Black-tailed bumble bee. (E. Wallace)

Bumble bees need three things to thrive:

  1. Flowers on which to forage.
  2. A place to build their nest (abandoned rodent holes in the soil, leaf litter, and cavities in rock piles).
  3. A pesticide-free environment.

Yellow-faced bumble bee. (E. Wallace)

Let’s help our bumble bees so we can enjoy their fuzzy buzzing every spring. Now that we have been forced to slow down, we can spend some of our free time watching the secret lives of animals, and then upload our observations on iNaturalist. Maybe we can plant a native plant or two in our gardens, and see if we can help these creatures while we help ourselves.

Buckwheat blossom. (E. Wallace)

Speaking of native plants, the Orange County Chapter of the California Native Plant Society (OCCNPS) is offering free California ‘Dana Point’ buckwheat plants (while supplies last) at Tree of Life Nursery and  Roger’s Gardens. These two nurseries are operating carefully and have made some changes in light of COVID-19. Tree of Life Nursery has reduced their operating hours — check the web site before picking up your free buckwheat. Roger’s Gardens in Corona del Mar is also operating with protective measures in place.

Digger bee. (K. Ethington)

After you pick up your buckwheat, send us an email at buckwheat@occnps.org. Let us know where you planted your new buckwheat and we can input the location on our Buckwheat iNaturalist map. Wishing you the best in these uncertain times. I hope you spot a bumble bee, and take some solace in your garden or local park space. Be well.

My Interview with the LA Times

Jeanette Marantos, garden reporter for the LA Times, called me in mid-February as I was returning home from a landscape restoration project I work on in Trabuco Canyon.

(L to R) Brad Jenkins, president of OCCNPS, volunteer Vern Jones, Jeff Wallace and myself, after planting four Coast Live Oak trees and two toyons at a landscaping project in Trabuco Canyon. (E. Wallace)

Marantos asked me to provide a short list of the best native plants Southern Californians can plant in their home landscapes, and also why it is important to plant natives in the home garden.

We spoke on the phone for an hour and I suggested California native plants that are beautiful and easy-to-grow. We researched the plants together on the Calscape database. We also discussed Doug Tallamy’s research that shows when non-native ornamental plants are installed in the landscape, insect populations plummet because insects are co-evolved to feed from native plant species, not from introduced plant species.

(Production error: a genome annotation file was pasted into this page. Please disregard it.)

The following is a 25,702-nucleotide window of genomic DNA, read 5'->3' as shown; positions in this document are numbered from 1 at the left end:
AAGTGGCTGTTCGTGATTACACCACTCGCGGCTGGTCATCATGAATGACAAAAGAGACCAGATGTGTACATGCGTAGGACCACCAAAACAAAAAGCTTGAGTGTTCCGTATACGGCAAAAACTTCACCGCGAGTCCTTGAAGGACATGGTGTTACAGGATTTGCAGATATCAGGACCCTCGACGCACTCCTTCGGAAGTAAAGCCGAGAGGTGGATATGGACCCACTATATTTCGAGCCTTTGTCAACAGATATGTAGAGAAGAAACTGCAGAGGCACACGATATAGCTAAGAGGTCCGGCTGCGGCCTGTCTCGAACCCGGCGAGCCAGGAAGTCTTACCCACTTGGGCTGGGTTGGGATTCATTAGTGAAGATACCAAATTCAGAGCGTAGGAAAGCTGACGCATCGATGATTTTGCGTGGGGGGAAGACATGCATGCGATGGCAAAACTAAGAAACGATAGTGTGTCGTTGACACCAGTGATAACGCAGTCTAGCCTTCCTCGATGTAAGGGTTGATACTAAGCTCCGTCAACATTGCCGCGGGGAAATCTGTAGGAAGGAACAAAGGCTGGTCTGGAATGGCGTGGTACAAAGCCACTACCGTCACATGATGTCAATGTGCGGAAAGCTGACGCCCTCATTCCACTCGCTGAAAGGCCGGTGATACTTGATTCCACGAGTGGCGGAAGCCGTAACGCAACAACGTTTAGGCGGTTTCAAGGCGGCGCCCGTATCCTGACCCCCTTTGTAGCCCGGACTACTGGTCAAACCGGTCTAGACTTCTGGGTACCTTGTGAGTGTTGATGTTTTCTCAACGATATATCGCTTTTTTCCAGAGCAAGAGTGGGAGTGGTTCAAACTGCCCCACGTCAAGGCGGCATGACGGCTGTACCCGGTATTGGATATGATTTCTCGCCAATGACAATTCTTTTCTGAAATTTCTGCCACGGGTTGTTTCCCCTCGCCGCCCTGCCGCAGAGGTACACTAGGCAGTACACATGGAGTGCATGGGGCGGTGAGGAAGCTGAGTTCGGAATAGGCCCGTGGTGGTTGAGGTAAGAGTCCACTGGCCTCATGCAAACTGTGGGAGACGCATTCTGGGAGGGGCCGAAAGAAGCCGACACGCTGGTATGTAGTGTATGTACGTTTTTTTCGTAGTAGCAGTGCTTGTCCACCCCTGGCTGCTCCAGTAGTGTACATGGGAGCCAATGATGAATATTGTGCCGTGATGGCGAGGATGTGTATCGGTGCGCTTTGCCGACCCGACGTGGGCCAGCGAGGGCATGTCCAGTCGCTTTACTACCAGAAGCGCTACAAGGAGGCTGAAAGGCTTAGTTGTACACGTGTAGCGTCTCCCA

Marantos’ article appeared in the LA Times on February 28 and is titled “Want to help bees and butterflies? Add these plants to your garden.”

Want to help bees and butterflies? Illustration by Julie Yellow for The Times.

Marantos wrote: “Once upon a time in Southern California, landscaping was primarily about decoration — the greenest lawn, easy-care sculptural shrubs and a few showstopper flowers, almost none native to the region or welcoming to butterflies or bees. In truth, we did everything we could to keep bugs out of our yards, and it worked — far too well.”

She spoke with Ron Vanderhoff, vice president of the Orange County Chapter of the California Native Plant Society (OCCNPS) and general manager of Roger’s Gardens nursery, who said, “Bees, butterflies and other native insects are dwindling because they’re running out of the habitat and food provided by native plants. If we want to save them — and the birds and other animals that need those insects to survive — we need to change how we think about landscaping.”

“There’s been a mind change where gardening is not just decorating, it’s doing something to help the world,” Vanderhoff said. “It’s gardening with a purpose to it.”

Hummingbird visits native manzanita. (Kris Ethington)

Kris Ethington, board member of OCCNPS, and winner of Orange County’s 2018 California Friendly Garden contest for re-landscaping her entire yard with only native plants, discussed her favorite plants for the garden including oaks, lemonadeberry, toyon, and verbena de la mina.

Here is a list of California native plants that Ron, Kris and I consider must-haves in every garden as reported in the LA Times:

Buckwheat growing under fruit trees

Buckwheat blossoms in late summer home garden. (E. Wallace)

If you are going to add just one native plant to your yard, make it a California buckwheat. At OCCNPS, we believe this is such an important plant for the landscape that we gave away 1,500 starter buckwheat plants to Orange County homeowners in our A Buckwheat in Every Garden program.

Hummingbird finding nectar from a Cleveland sage. (Kris Ethington)

Salvias and sages are pollinators’ favorite flowers. White sage is a sacred plant to Native Americans; it has silvery foliage and thrives in hot, dry locations. For shady locations, hummingbird sage spreads abundantly, blossoming with magenta-colored flowers in spring and summer. Vanderhoff also recommends the fragrant Cleveland sage which thrives in most parts of Southern California.